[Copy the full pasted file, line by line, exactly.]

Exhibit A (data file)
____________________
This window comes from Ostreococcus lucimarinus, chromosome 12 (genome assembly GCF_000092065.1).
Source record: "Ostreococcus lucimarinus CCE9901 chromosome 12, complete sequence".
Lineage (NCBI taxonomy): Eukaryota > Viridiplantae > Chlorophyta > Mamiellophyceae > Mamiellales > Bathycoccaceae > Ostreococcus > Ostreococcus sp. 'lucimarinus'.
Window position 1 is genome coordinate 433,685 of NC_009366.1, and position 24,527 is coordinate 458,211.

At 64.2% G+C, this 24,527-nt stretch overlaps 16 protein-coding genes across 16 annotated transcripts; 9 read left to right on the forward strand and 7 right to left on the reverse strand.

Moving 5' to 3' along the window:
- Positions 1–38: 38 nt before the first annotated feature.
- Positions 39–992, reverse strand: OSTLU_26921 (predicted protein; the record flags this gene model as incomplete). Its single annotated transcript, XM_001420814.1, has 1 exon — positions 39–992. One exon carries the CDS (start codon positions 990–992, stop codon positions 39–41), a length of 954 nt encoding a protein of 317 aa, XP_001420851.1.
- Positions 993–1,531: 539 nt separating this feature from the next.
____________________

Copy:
This window comes from Ostreococcus lucimarinus, chromosome 12 (genome assembly GCF_000092065.1).
Source record: "Ostreococcus lucimarinus CCE9901 chromosome 12, complete sequence".
Lineage (NCBI taxonomy): Eukaryota > Viridiplantae > Chlorophyta > Mamiellophyceae > Mamiellales > Bathycoccaceae > Ostreococcus > Ostreococcus sp. 'lucimarinus'.
Window position 1 is genome coordinate 433,685 of NC_009366.1, and position 24,527 is coordinate 458,211.

At 64.2% G+C, this 24,527-nt stretch overlaps 16 protein-coding genes across 16 annotated transcripts; 9 read left to right on the forward strand and 7 right to left on the reverse strand.

Moving 5' to 3' along the window:
- Positions 1–38: 38 nt before the first annotated feature.
- Positions 39–992, reverse strand: OSTLU_26921 (predicted protein; the record flags this gene model as incomplete). Its single annotated transcript, XM_001420814.1, has 1 exon — positions 39–992. One exon carries the CDS (start codon positions 990–992, stop codon positions 39–41), a length of 954 nt encoding a protein of 317 aa, XP_001420851.1.
- Positions 993–1,531: 539 nt separating this feature from the next.